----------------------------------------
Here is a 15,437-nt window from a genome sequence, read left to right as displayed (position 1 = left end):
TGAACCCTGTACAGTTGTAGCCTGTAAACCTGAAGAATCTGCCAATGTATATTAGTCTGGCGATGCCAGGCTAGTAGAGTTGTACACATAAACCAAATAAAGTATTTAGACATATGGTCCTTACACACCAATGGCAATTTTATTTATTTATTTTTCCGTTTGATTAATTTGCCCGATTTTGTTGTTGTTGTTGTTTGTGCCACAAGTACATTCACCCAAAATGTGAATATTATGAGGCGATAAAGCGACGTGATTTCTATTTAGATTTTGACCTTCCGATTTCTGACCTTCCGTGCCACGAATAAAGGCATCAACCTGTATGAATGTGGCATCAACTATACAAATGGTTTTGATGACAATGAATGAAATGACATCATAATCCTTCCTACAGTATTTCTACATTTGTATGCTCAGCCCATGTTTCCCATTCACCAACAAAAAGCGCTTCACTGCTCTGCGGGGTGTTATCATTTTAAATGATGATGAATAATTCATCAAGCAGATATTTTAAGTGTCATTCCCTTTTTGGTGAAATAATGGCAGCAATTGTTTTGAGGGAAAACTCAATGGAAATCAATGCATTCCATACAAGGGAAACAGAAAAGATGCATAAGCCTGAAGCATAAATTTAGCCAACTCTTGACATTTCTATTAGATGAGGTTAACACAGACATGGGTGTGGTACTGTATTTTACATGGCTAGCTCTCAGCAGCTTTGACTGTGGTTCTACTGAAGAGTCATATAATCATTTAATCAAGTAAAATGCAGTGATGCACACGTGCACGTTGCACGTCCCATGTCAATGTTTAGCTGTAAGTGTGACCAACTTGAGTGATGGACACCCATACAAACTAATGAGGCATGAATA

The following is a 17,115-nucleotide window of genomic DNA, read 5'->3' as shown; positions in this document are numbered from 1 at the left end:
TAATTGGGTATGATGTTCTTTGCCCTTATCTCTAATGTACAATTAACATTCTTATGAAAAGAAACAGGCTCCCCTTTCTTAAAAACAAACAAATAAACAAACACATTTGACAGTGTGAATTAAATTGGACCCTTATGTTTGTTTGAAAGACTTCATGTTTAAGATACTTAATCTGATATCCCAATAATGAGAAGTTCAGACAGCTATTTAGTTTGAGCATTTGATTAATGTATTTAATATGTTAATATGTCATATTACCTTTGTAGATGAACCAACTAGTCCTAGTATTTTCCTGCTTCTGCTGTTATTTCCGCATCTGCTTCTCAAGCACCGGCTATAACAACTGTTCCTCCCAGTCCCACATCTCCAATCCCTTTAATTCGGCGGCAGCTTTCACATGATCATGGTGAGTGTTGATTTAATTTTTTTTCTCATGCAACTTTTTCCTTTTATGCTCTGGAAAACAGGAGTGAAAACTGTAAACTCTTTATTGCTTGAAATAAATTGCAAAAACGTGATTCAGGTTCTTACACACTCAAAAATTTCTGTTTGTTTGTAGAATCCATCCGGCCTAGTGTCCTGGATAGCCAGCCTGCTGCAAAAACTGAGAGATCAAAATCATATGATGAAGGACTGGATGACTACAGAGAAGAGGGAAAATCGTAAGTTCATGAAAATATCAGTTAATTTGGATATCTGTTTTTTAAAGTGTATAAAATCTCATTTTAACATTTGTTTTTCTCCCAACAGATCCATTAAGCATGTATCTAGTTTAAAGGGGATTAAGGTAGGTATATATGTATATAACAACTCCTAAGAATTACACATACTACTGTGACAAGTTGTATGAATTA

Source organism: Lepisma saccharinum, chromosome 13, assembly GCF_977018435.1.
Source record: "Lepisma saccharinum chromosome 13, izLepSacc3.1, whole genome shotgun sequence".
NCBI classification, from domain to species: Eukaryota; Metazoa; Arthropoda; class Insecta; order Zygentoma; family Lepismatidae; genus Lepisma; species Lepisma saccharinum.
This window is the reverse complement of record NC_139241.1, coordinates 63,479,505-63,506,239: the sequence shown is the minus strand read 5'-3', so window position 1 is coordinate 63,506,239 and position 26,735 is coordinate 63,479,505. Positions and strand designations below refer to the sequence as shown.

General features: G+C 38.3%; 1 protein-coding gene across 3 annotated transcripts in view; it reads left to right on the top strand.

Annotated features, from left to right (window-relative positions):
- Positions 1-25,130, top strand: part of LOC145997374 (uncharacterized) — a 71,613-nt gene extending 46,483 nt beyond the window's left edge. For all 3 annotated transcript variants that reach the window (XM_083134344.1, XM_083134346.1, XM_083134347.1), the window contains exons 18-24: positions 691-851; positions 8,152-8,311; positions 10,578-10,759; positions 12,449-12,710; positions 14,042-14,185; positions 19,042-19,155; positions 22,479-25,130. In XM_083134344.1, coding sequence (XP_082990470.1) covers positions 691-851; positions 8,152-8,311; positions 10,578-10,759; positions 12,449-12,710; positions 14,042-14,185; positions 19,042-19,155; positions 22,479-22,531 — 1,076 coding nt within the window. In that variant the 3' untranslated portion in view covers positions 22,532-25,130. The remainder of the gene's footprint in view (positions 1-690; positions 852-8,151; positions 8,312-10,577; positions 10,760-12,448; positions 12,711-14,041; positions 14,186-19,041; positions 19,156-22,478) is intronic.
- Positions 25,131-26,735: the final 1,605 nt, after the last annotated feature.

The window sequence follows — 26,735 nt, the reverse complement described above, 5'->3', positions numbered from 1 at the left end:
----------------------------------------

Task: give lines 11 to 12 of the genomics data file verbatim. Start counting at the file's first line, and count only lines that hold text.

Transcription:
- Positions 1-25,130, top strand: part of LOC145997374 (uncharacterized) — a 71,613-nt gene extending 46,483 nt beyond the window's left edge. For all 3 annotated transcript variants that reach the window (XM_083134344.1, XM_083134346.1, XM_083134347.1), the window contains exons 18-24: positions 691-851; positions 8,152-8,311; positions 10,578-10,759; positions 12,449-12,710; positions 14,042-14,185; positions 19,042-19,155; positions 22,479-25,130. In XM_083134344.1, coding sequence (XP_082990470.1) covers positions 691-851; positions 8,152-8,311; positions 10,578-10,759; positions 12,449-12,710; positions 14,042-14,185; positions 19,042-19,155; positions 22,479-22,531 — 1,076 coding nt within the window. In that variant the 3' untranslated portion in view covers positions 22,532-25,130. The remainder of the gene's footprint in view (positions 1-690; positions 852-8,151; positions 8,312-10,577; positions 10,760-12,448; positions 12,711-14,041; positions 14,186-19,041; positions 19,156-22,478) is intronic.
- Positions 25,131-26,735: the final 1,605 nt, after the last annotated feature.